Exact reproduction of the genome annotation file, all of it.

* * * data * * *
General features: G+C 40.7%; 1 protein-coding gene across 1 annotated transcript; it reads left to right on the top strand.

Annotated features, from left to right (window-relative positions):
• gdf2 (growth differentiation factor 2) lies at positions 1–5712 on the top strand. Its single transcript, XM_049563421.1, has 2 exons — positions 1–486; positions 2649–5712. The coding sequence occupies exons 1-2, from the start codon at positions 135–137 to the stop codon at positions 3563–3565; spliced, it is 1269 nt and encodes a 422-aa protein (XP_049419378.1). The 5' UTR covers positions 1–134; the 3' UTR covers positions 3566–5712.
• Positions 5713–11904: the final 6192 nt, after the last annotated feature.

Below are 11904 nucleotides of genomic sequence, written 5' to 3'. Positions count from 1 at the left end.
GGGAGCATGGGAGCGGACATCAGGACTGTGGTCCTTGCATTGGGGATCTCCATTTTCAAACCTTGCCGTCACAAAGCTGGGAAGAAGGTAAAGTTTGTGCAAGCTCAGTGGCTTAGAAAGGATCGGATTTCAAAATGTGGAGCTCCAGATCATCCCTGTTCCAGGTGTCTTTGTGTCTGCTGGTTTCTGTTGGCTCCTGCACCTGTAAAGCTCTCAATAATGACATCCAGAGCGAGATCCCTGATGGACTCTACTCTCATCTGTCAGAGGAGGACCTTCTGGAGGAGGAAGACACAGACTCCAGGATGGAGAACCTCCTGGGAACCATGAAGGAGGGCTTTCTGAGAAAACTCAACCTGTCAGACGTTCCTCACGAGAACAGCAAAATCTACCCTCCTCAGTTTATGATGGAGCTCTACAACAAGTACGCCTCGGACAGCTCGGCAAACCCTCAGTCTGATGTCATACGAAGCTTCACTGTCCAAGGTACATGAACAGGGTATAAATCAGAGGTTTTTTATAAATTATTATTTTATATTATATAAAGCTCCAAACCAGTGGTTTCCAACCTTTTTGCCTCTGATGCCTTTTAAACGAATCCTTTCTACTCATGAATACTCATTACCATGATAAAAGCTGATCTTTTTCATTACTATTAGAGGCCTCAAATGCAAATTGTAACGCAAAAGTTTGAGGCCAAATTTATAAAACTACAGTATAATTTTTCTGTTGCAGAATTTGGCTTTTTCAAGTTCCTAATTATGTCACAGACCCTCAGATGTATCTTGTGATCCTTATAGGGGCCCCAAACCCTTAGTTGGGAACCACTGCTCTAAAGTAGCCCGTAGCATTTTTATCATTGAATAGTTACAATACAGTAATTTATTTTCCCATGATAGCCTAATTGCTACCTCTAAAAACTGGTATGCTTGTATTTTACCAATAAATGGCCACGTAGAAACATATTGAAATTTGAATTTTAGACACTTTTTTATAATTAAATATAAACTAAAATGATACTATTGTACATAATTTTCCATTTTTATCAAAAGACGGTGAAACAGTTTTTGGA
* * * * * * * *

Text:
General features: G+C 40.7%; 1 protein-coding gene across 1 annotated transcript; it reads left to right on the top strand.

Annotated features, from left to right (window-relative positions):
• gdf2 (growth differentiation factor 2) lies at positions 1–5712 on the top strand. Its single transcript, XM_049563421.1, has 2 exons — positions 1–486; positions 2649–5712. The coding sequence occupies exons 1-2, from the start codon at positions 135–137 to the stop codon at positions 3563–3565; spliced, it is 1269 nt and encodes a 422-aa protein (XP_049419378.1). The 5' UTR covers positions 1–134; the 3' UTR covers positions 3566–5712.
• Positions 5713–11904: the final 6192 nt, after the last annotated feature.

Below are 11904 nucleotides of genomic sequence, written 5' to 3'. Positions count from 1 at the left end.
GGGAGCATGGGAGCGGACATCAGGACTGTGGTCCTTGCATTGGGGATCTCCATTTTCAAACCTTGCCGTCACAAAGCTGGGAAGAAGGTAAAGTTTGTGCAAGCTCAGTGGCTTAGAAAGGATCGGATTTCAAAATGTGGAGCTCCAGATCATCCCTGTTCCAGGTGTCTTTGTGTCTGCTGGTTTCTGTTGGCTCCTGCACCTGTAAAGCTCTCAATAATGACATCCAGAGCGAGATCCCTGATGGACTCTACTCTCATCTGTCAGAGGAGGACCTTCTGGAGGAGGAAGACACAGACTCCAGGATGGAGAACCTCCTGGGAACCATGAAGGAGGGCTTTCTGAGAAAACTCAACCTGTCAGACGTTCCTCACGAGAACAGCAAAATCTACCCTCCTCAGTTTATGATGGAGCTCTACAACAAGTACGCCTCGGACAGCTCGGCAAACCCTCAGTCTGATGTCATACGAAGCTTCACTGTCCAAGGTACATGAACAGGGTATAAATCAGAGGTTTTTTATAAATTATTATTTTATATTATATAAAGCTCCAAACCAGTGGTTTCCAACCTTTTTGCCTCTGATGCCTTTTAAACGAATCCTTTCTACTCATGAATACTCATTACCATGATAAAAGCTGATCTTTTTCATTACTATTAGAGGCCTCAAATGCAAATTGTAACGCAAAAGTTTGAGGCCAAATTTATAAAACTACAGTATAATTTTTCTGTTGCAGAATTTGGCTTTTTCAAGTTCCTAATTATGTCACAGACCCTCAGATGTATCTTGTGATCCTTATAGGGGCCCCAAACCCTTAGTTGGGAACCACTGCTCTAAAGTAGCCCGTAGCATTTTTATCATTGAATAGTTACAATACAGTAATTTATTTTCCCATGATAGCCTAATTGCTACCTCTAAAAACTGGTATGCTTGTATTTTACCAATAAATGGCCACGTAGAAACATATTGAAATTTGAATTTTAGACACTTTTTTATAATTAAATATAAACTAAAATGATACTATTGTACATAATTTTCCATTTTTATCAAAAGACGGTGAAACAGTTTTTGGA